I am just finishing up a wonderful West Coast trip, having spoken at 6 different events in the Bay area and Portland, Oregon this week. During one talk, I expanded on a concept I very gently broached in a recent blog post, and I got some strongly positive responses, so I will add my thoughts here. Hopefully I can do this without alienating my good friends in the specialty of psychiatry…
It has become clear to me that we use psychiatrists extensively as consultants for people living with dementia, particularly in long-term care settings. It also has become apparent that the majority of referrals center around various types of distress for which the care staff need assistance. Therein lies a very basic problem, another flawed paradigm.
It appears that increasingly (or maybe it’s always been this way), dementia is seen as a psychiatric illness. Psychiatrists–specialists in such illnesses–naturally come to these consults with that mindset, thus reinforcing what I feel are flawed ideas: that the symptoms of distress are akin to the symptoms of psychosis or other psychiatric illnesses, and that neurochemical manipulation is the solution. My experience is that these consultants, more and more, are used as “expert pill jockeys”, helping us navigate the best choice of antipsychotic, or the optimal dose of an anticonvulsant, in order to “control the behavior.”
Here’s the problem as I view it: Dementia is not a psychiatric illness. It is a change in one’s experience of their surroundings and how they process information, based on structural neurologic changes. It is as much a psychiatric illness as would be a stroke. And people’s interpretations of the world around them may seem confused to us, but they are nothing like the symptoms of an organized psychosis.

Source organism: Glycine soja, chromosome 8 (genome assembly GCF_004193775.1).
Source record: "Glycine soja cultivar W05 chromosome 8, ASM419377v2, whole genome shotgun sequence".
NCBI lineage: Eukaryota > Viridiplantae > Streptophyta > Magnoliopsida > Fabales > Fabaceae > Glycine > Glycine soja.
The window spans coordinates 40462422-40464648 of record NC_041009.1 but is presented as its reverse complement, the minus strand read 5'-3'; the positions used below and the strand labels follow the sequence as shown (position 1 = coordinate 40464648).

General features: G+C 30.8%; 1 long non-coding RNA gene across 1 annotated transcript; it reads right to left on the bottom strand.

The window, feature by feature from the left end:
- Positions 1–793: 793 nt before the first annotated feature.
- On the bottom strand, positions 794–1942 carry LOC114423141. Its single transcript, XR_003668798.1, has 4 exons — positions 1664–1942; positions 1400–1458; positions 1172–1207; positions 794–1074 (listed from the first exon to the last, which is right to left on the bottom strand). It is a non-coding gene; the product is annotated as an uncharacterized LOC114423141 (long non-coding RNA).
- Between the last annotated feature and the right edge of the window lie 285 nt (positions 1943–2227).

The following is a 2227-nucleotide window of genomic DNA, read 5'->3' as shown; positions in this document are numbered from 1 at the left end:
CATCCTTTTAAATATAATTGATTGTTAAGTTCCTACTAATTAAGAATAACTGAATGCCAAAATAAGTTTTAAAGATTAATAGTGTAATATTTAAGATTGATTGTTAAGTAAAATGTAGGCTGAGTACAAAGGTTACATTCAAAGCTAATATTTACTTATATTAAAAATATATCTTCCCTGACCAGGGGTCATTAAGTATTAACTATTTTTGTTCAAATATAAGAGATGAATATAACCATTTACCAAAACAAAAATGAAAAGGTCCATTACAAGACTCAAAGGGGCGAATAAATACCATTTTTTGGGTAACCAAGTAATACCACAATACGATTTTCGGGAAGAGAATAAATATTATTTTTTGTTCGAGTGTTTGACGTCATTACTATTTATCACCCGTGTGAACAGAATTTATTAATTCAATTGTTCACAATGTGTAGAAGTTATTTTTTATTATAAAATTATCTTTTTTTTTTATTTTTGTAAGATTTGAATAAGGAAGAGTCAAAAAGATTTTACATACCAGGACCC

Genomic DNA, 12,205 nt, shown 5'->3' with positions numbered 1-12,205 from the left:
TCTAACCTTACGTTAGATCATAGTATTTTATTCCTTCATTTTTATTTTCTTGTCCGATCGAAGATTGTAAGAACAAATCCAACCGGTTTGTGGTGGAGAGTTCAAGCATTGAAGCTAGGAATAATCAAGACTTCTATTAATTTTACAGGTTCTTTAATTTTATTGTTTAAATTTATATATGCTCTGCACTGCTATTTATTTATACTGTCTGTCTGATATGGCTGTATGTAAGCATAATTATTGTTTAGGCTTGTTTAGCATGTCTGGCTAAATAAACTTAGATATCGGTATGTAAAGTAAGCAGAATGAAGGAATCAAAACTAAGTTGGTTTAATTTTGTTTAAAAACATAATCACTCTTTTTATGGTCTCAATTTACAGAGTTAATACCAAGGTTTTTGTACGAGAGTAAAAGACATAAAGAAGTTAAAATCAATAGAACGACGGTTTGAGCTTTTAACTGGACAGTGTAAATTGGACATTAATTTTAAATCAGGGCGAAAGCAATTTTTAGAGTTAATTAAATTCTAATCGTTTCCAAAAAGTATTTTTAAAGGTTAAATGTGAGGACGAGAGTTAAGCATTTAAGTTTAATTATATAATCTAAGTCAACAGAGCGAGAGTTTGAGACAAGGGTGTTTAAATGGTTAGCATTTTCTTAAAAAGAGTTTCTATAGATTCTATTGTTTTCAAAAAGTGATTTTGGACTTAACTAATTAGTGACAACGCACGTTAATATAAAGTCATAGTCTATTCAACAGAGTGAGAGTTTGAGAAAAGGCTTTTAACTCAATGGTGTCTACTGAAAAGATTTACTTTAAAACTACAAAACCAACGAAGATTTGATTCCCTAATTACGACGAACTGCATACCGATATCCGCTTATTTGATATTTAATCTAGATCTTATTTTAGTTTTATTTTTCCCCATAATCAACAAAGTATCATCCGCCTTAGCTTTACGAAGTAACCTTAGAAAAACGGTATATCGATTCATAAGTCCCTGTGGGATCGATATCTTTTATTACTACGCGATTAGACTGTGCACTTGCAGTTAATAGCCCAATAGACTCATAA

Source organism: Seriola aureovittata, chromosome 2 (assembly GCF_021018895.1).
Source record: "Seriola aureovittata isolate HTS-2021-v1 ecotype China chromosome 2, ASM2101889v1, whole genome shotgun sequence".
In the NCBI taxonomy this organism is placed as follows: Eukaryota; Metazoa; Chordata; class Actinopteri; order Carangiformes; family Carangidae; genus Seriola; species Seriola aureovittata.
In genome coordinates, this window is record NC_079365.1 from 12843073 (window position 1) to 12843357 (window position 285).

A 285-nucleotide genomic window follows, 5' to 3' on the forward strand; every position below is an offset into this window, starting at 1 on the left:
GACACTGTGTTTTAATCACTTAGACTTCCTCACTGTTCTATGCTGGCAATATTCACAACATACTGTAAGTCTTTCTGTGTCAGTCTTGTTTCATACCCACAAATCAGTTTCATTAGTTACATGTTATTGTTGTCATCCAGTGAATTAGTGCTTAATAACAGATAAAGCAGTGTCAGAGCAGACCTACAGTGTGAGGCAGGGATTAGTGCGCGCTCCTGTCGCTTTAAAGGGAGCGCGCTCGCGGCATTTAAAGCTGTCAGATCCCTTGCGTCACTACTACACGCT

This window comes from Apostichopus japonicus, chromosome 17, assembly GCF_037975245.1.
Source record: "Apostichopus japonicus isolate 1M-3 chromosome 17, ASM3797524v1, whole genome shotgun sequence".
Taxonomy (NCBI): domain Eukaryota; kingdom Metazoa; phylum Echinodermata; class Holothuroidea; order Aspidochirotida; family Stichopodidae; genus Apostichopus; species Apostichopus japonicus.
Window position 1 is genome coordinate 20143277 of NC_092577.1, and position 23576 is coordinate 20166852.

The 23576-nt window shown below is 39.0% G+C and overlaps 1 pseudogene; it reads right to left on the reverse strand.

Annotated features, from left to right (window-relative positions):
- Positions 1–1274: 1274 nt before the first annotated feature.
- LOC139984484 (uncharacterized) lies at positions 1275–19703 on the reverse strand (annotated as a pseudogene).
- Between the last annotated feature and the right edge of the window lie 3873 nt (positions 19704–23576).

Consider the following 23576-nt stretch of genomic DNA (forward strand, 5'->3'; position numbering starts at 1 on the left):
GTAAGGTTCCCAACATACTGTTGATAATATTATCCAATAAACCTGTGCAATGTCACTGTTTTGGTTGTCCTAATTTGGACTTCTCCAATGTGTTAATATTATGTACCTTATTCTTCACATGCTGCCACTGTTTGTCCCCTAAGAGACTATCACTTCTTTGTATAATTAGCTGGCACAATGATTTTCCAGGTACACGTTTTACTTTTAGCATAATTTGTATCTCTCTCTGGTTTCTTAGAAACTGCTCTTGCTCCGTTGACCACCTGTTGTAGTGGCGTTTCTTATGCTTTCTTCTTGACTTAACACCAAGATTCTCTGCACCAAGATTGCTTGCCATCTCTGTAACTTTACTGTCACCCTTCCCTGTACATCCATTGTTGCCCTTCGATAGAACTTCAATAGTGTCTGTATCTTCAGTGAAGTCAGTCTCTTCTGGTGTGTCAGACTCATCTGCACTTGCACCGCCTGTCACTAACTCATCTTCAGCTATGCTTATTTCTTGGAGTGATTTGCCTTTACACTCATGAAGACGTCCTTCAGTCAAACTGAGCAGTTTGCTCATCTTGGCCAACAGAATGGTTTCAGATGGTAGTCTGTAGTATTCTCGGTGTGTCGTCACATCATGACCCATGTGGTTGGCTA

Unfortunately, the preconceptions that come from this mindset often blind us to the idea of looking for non-medication solutions, which research has shown more and more to be the safest, most successful and most durable ones (especially if they are coupled with supportive operational changes within the care environment).
Don’t get me wrong–I think we need psychiatrists more than ever for people with dementia in long-term care. We just need a different kind of consult.
Psychologist Dr. Richard Taylor, a person with dementia, reminds us that his greatest struggle is to deal with his changing cognitive abilities and to “make sense of today.” There is an ideal opportunity for psychiatrists and psychologists to help the burgeoning number of people with dementia to navigate these difficult changes and find successful ways to cope and adapt to them in a meaningful way. A bit of Viktor Frankl–finding meaning and purpose in one’s life situation–wouldn’t hurt either.
It’s time to reclaim dementia as a neurologic disability with secondary psychological challenges, and to find ways to help people grow and be successful, rather than simply finding another pill of dubious value.